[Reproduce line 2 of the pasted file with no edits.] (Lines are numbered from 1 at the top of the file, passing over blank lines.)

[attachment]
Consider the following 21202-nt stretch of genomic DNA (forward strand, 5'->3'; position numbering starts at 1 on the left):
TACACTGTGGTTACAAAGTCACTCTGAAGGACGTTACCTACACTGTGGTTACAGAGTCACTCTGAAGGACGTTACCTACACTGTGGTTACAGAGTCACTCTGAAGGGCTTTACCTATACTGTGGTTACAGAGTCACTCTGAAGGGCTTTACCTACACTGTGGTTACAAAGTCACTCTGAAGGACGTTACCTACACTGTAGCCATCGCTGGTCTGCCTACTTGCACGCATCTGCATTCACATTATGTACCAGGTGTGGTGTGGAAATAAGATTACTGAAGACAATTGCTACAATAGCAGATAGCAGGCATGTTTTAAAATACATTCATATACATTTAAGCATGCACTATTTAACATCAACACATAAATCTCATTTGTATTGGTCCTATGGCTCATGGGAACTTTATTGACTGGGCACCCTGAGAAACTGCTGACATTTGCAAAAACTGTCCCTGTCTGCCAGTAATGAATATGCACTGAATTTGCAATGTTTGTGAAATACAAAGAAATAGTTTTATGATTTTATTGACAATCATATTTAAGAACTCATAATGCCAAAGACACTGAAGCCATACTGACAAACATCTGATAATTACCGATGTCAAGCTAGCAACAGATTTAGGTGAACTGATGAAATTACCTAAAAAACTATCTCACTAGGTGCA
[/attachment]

TACACTGTGGTTACAAAGTCACTCTGAAGGACGTTACCTACACTGTGGTTACAGAGTCACTCTGAAGGACGTTACCTACACTGTGGTTACAGAGTCACTCTGAAGGGCTTTACCTATACTGTGGTTACAGAGTCACTCTGAAGGGCTTTACCTACACTGTGGTTACAAAGTCACTCTGAAGGACGTTACCTACACTGTAGCCATCGCTGGTCTGCCTACTTGCACGCATCTGCATTCACATTATGTACCAGGTGTGGTGTGGAAATAAGATTACTGAAGACAATTGCTACAATAGCAGATAGCAGGCATGTTTTAAAATACATTCATATACATTTAAGCATGCACTATTTAACATCAACACATAAATCTCATTTGTATTGGTCCTATGGCTCATGGGAACTTTATTGACTGGGCACCCTGAGAAACTGCTGACATTTGCAAAAACTGTCCCTGTCTGCCAGTAATGAATATGCACTGAATTTGCAATGTTTGTGAAATACAAAGAAATAGTTTTATGATTTTATTGACAATCATATTTAAGAACTCATAATGCCAAAGACACTGAAGCCATACTGACAAACATCTGATAATTACCGATGTCAAGCTAGCAACAGATTTAGGTGAACTGATGAAATTACCTAAAAAACTATCTCACTAGGTGCA